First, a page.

The second, and far greater, mistake that Dr. Oz makes is in confusing spirituality with pseudoscience, and thereby recommending the latter in an attempt to promote the former. Dr. Oz believes we need to treat the spirit, and therefore it is OK to use medical modalities that are magical in nature. This is a profound mistake, and is at the core of the CAM and integrative medicine movement.

Dr. Oz says:

“So let’s take a big area of energy. And whether energy exists or not at the macro level, at the level of the human being, is a difficult thing to tell. But we define life at the level of the cell by whether or not you have an energy level in the cell that’s different from the energy level outside the cell. That’s what life is. So if you aggregate those cells together into an organ, the heart, and you put those organs together into a body, the human, why would we think that we wouldn’t have energy that’s measurable and could be affected to make you feel better?”

In the misguided name of spirituality, Dr.Oz has uttered abject scientific nonsense. What energy, exactly, is he talking about? Cells maintain an electrical gradient across their membranes. These gradients can be measured. We have worked out much of the purpose that cells put the flow of electrical current to. Some organs use electrical currents to function – like the brain, the heart, nerves, and muscles. But other organs do not. I know of no role for electrical conduction in the liver or lungs, they are simply not conductive organs. It also does not follow that the whole organism uses electrical fields or energy in some mysterious and apparently undetectable way.

And none of this in any way is a justification for any particular CAM modality. Dr. Oz uses his very confused and vague reference to “energy” to justify acupuncture and homeopathy. He is arguing that because there is an electrical gradient across cell membranes, that homeopathic remedies (which are essentially water) must have some mysterious and unmeasurable form of “energy” that vaguely affects the “energy” of the body. This is pure pseudoscientific rubbish.

He moves onto the standard CAM apologetics when he says:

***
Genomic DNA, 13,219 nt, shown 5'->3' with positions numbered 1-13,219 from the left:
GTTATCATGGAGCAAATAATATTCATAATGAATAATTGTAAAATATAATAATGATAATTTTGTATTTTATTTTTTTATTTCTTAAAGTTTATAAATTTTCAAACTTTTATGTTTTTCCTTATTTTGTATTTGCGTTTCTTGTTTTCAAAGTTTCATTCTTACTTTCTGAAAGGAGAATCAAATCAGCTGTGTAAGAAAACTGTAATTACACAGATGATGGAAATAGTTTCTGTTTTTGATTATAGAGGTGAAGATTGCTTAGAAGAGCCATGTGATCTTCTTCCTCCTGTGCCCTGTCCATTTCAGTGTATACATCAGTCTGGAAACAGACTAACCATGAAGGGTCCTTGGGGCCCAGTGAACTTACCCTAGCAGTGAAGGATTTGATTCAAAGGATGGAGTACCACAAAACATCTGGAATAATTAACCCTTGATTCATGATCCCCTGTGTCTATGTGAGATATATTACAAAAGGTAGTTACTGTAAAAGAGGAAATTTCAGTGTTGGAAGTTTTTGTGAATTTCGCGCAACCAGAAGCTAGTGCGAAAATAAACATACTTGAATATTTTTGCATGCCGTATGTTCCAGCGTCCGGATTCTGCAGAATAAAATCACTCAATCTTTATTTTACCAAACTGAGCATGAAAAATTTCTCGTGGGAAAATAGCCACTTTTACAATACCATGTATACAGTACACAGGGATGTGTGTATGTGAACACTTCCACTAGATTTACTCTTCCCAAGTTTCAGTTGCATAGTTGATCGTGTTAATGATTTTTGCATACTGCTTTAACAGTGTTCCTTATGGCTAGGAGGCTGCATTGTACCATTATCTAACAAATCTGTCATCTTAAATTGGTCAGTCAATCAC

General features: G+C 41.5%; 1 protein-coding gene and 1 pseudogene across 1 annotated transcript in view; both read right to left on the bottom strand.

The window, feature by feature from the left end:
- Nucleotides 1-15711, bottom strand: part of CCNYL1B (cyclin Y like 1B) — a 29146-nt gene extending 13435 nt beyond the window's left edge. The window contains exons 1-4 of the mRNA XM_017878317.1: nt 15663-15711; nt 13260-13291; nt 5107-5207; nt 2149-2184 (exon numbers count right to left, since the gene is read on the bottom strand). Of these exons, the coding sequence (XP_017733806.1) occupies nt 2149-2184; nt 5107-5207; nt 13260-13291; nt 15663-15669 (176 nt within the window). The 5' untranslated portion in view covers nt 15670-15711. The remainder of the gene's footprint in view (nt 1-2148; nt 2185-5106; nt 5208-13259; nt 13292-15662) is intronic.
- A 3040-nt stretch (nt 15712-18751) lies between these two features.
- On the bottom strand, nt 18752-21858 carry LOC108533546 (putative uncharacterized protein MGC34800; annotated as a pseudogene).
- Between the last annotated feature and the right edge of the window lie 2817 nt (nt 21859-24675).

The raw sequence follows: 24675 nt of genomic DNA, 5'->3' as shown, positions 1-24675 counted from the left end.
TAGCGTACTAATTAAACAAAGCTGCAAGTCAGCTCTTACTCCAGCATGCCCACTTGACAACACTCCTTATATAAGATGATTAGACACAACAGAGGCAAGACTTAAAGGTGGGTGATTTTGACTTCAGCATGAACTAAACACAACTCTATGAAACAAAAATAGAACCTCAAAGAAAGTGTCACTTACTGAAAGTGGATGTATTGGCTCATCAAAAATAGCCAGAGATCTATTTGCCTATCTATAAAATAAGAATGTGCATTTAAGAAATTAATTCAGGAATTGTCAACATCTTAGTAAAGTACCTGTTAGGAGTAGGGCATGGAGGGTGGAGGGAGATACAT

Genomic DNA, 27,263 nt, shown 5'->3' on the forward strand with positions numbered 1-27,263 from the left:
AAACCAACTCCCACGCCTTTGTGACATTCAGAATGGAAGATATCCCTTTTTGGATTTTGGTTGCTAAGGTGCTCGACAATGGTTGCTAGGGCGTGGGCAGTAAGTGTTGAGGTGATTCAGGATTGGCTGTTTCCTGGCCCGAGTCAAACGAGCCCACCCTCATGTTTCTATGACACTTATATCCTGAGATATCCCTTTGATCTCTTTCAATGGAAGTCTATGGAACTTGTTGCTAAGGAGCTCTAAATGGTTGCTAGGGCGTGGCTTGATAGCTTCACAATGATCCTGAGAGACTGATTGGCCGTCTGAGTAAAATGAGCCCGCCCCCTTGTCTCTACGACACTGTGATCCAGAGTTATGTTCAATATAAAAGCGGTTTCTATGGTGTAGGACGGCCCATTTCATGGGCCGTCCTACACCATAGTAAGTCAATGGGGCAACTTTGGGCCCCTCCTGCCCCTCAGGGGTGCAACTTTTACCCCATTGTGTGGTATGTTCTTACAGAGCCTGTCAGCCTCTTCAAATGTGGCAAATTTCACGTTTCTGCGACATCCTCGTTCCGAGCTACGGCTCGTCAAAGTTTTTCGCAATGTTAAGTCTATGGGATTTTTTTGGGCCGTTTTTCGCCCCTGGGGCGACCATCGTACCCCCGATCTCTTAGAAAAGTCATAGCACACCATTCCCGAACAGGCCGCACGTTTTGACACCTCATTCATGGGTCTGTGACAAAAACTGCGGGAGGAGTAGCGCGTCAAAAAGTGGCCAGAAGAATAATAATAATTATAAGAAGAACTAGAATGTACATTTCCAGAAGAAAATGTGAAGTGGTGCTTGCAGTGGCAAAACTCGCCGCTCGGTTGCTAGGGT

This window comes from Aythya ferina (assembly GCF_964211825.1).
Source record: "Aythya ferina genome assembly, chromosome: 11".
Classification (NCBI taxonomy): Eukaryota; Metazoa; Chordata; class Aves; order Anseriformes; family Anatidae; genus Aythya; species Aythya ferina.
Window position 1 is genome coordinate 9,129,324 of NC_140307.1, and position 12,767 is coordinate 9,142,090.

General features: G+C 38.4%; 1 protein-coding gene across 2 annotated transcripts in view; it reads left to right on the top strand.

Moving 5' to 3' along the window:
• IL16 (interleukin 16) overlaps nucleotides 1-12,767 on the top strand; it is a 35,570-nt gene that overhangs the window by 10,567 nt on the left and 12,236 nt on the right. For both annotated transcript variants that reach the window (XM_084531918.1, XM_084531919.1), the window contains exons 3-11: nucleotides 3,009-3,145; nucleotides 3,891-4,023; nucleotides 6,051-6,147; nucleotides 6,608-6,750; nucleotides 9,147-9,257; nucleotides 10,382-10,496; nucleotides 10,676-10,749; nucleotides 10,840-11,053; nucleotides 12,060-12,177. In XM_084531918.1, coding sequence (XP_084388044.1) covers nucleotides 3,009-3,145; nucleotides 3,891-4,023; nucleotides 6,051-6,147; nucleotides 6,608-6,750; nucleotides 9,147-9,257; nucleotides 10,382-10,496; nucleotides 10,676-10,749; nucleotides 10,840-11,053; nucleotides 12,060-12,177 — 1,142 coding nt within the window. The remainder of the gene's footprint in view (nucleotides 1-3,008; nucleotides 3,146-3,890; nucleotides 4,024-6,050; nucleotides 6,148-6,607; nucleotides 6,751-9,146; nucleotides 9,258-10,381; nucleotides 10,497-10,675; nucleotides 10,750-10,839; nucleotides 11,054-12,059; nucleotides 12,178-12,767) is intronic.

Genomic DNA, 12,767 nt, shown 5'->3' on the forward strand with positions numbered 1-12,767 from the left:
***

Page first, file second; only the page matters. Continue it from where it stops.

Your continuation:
“The big challenge: It is very difficult for folks to invest the resources to truly study these modalities. And because they are underfunded, it is often impossible to envision a mechanism to truly “prove,” quote, unquote, that a therapy can be effective. “

The very existence of the NCCAM defies this statement. The truth is there have been many studies of various CAM modalities, they simply have not provided any convincing results. Dr. Oz is simply dismissing the dismal performance of dubious CAM modalities in the light of science. The truth is, if there were any true potential to these modalities the preliminary research would show it and this would spawn more definitive research. Even still, political pressure has made funding available beyond what is justified by the science, and this still has not validated any spiritual modality of medicine.

It was no surprise that he also defended the efficacy of prayer, despite the overall negative character of the literature, and instead made a lame excuse to the effect that people will see what they want to see in the studies.

He also says:

“It’s just that if we’re truly going to achieve maximum healing, maximum impact, we ought to take any tool that’s at our disposal, and that includes nonscientific approaches, as long as we have evidence that they don’t hurt the patients.”

The inherent self-contradiction was apparently not evident to Dr. Oz. How can you have evidence of safety if the approach is nonscientific? Evaluating evidence is a scientific endeavor. He is also assuming that at least some nonscientific approaches are effective, but again how will we know this without looking at the evidence? Once you are considering evidence, then you are doing science and the only question is – are you doing good science or bad science? Dr. Oz and other integrative proponents would have us rely upon bad science, as long as we call it something else (i.e. “alternative”).

This is the core insanity of the CAM/integrative movement. They make many flowery statements about spirituality, energy, being open, respecting other cultures, etc. but when it comes down to it the only thing that matters is this: does the treatment work and is it safe. The only way to know is to do careful observations under controlled conditions and systematically evaluate the results (by the way, we call that doing science). They either do not understand what science is or pretend not to, or they simply ignore the fact that a “nonscientific approach” means that you are making poor observations, using logical fallacies, cherry picking the evidence, or committing other intellectual errors. Science is not an aesthetic choice, a philosophy, or a cultural construct – it is simply using valid logic and careful and systematic observation to test claims and ideas. Therefore a nonscientific approach does not do those things.

So in the end, despite his compelling stories and feel-good philosophy, Dr. Oz is advocating that doctors use treatments based upon sloppy reasoning and poor evidence. It really comes down to that. Everything else is an elaborate distraction.